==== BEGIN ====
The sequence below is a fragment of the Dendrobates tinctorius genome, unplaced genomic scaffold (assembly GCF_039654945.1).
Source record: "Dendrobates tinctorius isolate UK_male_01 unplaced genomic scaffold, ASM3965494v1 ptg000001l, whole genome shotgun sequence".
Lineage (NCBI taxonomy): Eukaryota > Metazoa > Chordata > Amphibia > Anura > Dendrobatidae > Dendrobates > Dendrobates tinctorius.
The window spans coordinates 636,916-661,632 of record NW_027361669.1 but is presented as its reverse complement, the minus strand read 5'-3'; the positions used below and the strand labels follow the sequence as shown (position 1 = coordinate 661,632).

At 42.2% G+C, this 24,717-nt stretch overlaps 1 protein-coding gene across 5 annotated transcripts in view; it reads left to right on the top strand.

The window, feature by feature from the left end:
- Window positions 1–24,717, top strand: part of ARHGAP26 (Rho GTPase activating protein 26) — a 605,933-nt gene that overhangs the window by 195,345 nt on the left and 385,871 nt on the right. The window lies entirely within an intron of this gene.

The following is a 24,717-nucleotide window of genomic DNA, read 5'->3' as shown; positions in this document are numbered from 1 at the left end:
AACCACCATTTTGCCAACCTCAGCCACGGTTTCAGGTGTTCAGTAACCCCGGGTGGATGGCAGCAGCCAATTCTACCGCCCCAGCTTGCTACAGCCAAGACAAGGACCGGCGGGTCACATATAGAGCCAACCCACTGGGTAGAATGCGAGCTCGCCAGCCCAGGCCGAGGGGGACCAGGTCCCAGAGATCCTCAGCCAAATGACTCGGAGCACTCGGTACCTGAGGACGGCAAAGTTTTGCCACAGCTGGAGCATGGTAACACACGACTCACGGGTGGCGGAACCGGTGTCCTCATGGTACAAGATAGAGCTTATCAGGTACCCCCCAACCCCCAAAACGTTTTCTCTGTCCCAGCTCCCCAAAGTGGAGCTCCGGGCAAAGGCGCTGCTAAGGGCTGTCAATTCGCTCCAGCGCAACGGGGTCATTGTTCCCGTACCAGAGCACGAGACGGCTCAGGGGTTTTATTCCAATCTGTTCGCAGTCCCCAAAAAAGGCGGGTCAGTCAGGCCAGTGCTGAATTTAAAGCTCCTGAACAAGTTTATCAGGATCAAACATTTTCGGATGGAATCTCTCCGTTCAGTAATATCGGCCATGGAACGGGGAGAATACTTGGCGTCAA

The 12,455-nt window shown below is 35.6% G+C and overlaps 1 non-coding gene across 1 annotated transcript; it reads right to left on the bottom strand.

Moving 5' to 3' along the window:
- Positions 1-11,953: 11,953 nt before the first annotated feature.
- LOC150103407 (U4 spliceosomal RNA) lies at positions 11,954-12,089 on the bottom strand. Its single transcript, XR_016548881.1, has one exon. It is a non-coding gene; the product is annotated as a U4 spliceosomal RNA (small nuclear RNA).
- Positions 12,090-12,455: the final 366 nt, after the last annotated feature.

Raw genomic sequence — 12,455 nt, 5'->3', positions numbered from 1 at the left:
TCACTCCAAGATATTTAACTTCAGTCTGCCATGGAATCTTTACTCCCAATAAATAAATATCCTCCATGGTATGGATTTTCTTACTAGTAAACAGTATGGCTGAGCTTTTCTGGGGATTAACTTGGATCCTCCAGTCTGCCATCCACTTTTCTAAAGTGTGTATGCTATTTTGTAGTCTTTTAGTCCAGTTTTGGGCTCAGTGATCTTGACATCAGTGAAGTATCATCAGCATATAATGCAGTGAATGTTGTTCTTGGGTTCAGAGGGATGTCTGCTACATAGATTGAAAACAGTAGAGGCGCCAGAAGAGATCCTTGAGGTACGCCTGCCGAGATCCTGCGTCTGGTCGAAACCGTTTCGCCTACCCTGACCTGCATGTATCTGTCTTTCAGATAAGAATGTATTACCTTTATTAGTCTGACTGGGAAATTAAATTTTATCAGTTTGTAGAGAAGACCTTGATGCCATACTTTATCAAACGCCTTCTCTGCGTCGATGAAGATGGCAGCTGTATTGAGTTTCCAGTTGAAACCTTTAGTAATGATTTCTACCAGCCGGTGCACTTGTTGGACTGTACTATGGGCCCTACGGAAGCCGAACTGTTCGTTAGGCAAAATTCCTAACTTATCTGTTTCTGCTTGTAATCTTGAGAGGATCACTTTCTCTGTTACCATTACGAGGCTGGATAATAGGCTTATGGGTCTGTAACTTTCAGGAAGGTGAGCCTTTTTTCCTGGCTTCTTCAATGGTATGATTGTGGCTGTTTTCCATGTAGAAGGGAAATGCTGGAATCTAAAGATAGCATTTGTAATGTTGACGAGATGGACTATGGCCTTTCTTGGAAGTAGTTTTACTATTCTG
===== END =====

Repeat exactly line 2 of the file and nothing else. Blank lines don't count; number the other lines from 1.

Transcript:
Source record: "Dendrobates tinctorius isolate UK_male_01 unplaced genomic scaffold, ASM3965494v1 ptg000001l, whole genome shotgun sequence".